What’s in a name?


Shakespeare famously said in Romeo and Juliet, that “A rose, by any other name, would smell as sweet.”

So, why are the names of your characters important?

They’re probably not terribly pivotal, but I try to make them meaningful in my novel-writing. To me, it’s like naming your child — if you happen to have 20+ of them. Any old name would work, but does it fit them? What purpose does it achieve?

My characters are less cardboard cut-out inventions and more “friends in my head.” Though I use a character building worksheet, I don’t refer back to it much after the personality is established. You don’t want your character to do something because you (the author, Almighty Oz, the string-pulling deity scribe) say so, but because they do so as a function of who they are. If I care that much about a character’s ideals, morals, and motivation, I’m less likely to label them “John” (no offense if your name is John), and keep going.

For example, Jason, the protagonist in my new book, is a scrawny, 15-year-old black kid with anger issues. He’s been suspended from school for fighting and sent to an alternative school. On his first day there, a bully picks on him and Jason fights him — not because I told him to, but because a 15-year-old kid with anger issues, a messed up home life, and fresh off of punishment really wants to keep his iPod. To do that, he fights for it. But, is he fighting for the right to keep his property, or for MORE than that?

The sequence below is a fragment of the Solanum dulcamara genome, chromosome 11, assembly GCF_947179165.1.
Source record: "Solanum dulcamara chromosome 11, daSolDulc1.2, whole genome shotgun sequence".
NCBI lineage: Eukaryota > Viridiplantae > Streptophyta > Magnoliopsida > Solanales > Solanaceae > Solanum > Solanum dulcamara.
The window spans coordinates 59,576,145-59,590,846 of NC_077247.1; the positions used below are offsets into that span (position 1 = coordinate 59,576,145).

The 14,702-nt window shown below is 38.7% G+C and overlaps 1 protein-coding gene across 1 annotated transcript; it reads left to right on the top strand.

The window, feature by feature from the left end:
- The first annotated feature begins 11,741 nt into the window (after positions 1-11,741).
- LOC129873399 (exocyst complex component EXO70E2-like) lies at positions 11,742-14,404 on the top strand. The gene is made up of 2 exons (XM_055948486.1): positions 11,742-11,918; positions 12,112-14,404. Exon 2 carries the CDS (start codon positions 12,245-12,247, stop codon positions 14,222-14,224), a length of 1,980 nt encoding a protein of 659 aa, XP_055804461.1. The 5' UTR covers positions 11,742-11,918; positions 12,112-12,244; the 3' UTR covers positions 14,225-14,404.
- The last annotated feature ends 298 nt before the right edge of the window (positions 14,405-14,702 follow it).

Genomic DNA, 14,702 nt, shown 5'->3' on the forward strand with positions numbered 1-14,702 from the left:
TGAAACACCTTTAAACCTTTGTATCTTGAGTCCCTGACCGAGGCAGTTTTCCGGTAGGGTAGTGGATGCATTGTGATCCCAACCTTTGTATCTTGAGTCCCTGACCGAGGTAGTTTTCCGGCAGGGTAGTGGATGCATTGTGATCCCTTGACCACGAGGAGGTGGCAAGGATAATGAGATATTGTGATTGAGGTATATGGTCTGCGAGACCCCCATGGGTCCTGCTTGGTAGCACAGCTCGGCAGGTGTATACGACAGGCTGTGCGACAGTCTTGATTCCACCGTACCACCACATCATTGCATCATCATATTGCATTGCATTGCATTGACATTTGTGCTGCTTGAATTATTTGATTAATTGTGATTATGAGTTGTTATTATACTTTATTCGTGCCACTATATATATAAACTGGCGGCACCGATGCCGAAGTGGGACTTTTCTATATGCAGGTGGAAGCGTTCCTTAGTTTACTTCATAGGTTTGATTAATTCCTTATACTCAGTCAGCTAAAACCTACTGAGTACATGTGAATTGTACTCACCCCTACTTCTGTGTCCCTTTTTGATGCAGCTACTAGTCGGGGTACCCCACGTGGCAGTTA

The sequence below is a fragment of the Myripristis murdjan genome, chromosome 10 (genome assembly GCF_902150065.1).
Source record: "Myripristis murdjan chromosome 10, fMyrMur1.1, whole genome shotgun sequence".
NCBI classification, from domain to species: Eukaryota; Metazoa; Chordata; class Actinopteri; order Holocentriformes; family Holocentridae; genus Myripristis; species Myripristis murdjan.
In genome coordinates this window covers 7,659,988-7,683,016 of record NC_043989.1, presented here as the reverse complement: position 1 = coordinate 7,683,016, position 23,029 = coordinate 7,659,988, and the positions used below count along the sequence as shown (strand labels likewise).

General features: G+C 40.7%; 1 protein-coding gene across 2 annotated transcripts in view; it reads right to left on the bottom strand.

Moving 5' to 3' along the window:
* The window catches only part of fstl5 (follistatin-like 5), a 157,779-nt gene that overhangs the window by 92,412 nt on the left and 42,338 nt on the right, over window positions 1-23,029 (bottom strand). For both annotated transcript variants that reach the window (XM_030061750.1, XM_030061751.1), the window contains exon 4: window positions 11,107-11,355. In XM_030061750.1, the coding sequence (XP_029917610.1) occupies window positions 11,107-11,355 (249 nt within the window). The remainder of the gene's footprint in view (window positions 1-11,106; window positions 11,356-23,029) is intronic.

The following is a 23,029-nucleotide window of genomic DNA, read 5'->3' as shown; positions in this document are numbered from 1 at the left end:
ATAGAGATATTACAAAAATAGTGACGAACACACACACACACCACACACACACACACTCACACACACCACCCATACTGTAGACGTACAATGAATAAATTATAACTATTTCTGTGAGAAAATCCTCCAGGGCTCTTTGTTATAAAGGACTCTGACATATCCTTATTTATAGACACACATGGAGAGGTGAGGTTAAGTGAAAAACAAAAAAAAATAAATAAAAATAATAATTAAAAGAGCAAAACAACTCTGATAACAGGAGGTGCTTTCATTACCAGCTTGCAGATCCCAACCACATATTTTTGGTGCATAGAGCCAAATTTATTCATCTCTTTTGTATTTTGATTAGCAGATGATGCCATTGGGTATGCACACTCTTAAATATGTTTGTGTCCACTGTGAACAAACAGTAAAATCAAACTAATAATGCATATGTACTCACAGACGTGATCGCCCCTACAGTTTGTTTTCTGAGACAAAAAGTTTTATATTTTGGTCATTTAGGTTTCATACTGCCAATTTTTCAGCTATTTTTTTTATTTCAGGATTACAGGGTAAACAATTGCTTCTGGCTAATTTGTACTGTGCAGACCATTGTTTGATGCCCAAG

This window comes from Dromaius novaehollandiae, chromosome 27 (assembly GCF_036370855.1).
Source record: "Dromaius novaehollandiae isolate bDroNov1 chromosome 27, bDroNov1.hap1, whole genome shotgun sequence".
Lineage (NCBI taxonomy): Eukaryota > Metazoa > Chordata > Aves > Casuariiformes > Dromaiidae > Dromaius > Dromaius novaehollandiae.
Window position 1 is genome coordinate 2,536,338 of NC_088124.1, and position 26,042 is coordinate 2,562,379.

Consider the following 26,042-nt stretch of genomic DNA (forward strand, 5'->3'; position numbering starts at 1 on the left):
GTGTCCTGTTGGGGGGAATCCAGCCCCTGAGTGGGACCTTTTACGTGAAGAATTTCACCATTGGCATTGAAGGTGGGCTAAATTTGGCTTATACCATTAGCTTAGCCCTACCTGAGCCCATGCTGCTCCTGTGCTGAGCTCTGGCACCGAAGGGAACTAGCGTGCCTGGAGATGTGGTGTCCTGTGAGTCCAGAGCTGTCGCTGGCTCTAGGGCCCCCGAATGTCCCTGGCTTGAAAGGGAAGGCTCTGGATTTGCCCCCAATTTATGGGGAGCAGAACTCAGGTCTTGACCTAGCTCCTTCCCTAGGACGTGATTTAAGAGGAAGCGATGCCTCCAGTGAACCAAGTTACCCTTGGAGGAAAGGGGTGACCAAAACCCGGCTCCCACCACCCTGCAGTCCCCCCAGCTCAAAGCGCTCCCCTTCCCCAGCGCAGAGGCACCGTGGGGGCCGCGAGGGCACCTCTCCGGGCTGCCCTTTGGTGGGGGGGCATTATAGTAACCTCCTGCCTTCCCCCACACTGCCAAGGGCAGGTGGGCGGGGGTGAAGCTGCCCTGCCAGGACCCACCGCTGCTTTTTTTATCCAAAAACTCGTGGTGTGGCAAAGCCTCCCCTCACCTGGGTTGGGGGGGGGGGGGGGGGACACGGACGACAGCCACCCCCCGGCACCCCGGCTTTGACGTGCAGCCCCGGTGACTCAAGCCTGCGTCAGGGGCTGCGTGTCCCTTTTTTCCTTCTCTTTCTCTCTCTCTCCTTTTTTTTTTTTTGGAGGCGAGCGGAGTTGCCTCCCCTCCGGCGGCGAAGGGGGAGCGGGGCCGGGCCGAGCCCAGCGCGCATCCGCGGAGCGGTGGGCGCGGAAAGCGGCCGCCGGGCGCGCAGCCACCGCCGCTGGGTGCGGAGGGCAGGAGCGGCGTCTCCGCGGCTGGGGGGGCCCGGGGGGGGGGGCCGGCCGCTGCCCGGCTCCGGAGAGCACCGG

Could Jason be called “Mark”? Probably. It’s about what fits your character as you go along, and I always pictured him as a Jason. Do what works for you. After all, a rose could be a “table,” but it just doesn’t have the same ring to it, does it?

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One thought on “What’s in a name?

  1. Excellent! Thank you for the advice. I at times get stumped on names and perhaps why is because I haven’t given enough of a personality that’s different from my own to my characters.

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